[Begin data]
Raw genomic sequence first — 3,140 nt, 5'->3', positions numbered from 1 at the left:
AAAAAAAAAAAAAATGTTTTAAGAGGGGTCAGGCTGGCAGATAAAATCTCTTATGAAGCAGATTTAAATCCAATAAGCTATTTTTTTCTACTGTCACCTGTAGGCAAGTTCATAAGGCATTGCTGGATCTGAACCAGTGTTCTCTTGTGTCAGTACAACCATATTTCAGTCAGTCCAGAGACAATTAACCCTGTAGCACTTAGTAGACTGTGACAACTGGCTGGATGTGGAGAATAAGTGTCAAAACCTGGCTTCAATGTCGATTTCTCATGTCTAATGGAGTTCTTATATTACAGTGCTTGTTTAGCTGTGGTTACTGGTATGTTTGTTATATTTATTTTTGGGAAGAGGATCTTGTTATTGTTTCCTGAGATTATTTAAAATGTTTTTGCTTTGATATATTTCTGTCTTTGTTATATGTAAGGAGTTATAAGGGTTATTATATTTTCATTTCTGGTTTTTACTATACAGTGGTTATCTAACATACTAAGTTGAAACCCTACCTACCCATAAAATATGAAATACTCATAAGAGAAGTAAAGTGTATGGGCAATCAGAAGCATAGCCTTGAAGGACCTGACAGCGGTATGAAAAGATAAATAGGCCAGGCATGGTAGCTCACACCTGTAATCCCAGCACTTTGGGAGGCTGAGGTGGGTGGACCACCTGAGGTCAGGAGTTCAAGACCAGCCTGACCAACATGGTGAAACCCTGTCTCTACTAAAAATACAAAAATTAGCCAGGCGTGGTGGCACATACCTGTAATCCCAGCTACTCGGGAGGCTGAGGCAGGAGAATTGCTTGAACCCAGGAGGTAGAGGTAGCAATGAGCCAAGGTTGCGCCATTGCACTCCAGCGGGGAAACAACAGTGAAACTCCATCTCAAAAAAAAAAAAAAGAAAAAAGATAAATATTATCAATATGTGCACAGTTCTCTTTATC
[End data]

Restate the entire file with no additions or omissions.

Raw genomic sequence first — 3,140 nt, 5'->3', positions numbered from 1 at the left:
AAAAAAAAAAAAAATGTTTTAAGAGGGGTCAGGCTGGCAGATAAAATCTCTTATGAAGCAGATTTAAATCCAATAAGCTATTTTTTTCTACTGTCACCTGTAGGCAAGTTCATAAGGCATTGCTGGATCTGAACCAGTGTTCTCTTGTGTCAGTACAACCATATTTCAGTCAGTCCAGAGACAATTAACCCTGTAGCACTTAGTAGACTGTGACAACTGGCTGGATGTGGAGAATAAGTGTCAAAACCTGGCTTCAATGTCGATTTCTCATGTCTAATGGAGTTCTTATATTACAGTGCTTGTTTAGCTGTGGTTACTGGTATGTTTGTTATATTTATTTTTGGGAAGAGGATCTTGTTATTGTTTCCTGAGATTATTTAAAATGTTTTTGCTTTGATATATTTCTGTCTTTGTTATATGTAAGGAGTTATAAGGGTTATTATATTTTCATTTCTGGTTTTTACTATACAGTGGTTATCTAACATACTAAGTTGAAACCCTACCTACCCATAAAATATGAAATACTCATAAGAGAAGTAAAGTGTATGGGCAATCAGAAGCATAGCCTTGAAGGACCTGACAGCGGTATGAAAAGATAAATAGGCCAGGCATGGTAGCTCACACCTGTAATCCCAGCACTTTGGGAGGCTGAGGTGGGTGGACCACCTGAGGTCAGGAGTTCAAGACCAGCCTGACCAACATGGTGAAACCCTGTCTCTACTAAAAATACAAAAATTAGCCAGGCGTGGTGGCACATACCTGTAATCCCAGCTACTCGGGAGGCTGAGGCAGGAGAATTGCTTGAACCCAGGAGGTAGAGGTAGCAATGAGCCAAGGTTGCGCCATTGCACTCCAGCGGGGAAACAACAGTGAAACTCCATCTCAAAAAAAAAAAAAAGAAAAAAGATAAATATTATCAATATGTGCACAGTTCTCTTTATC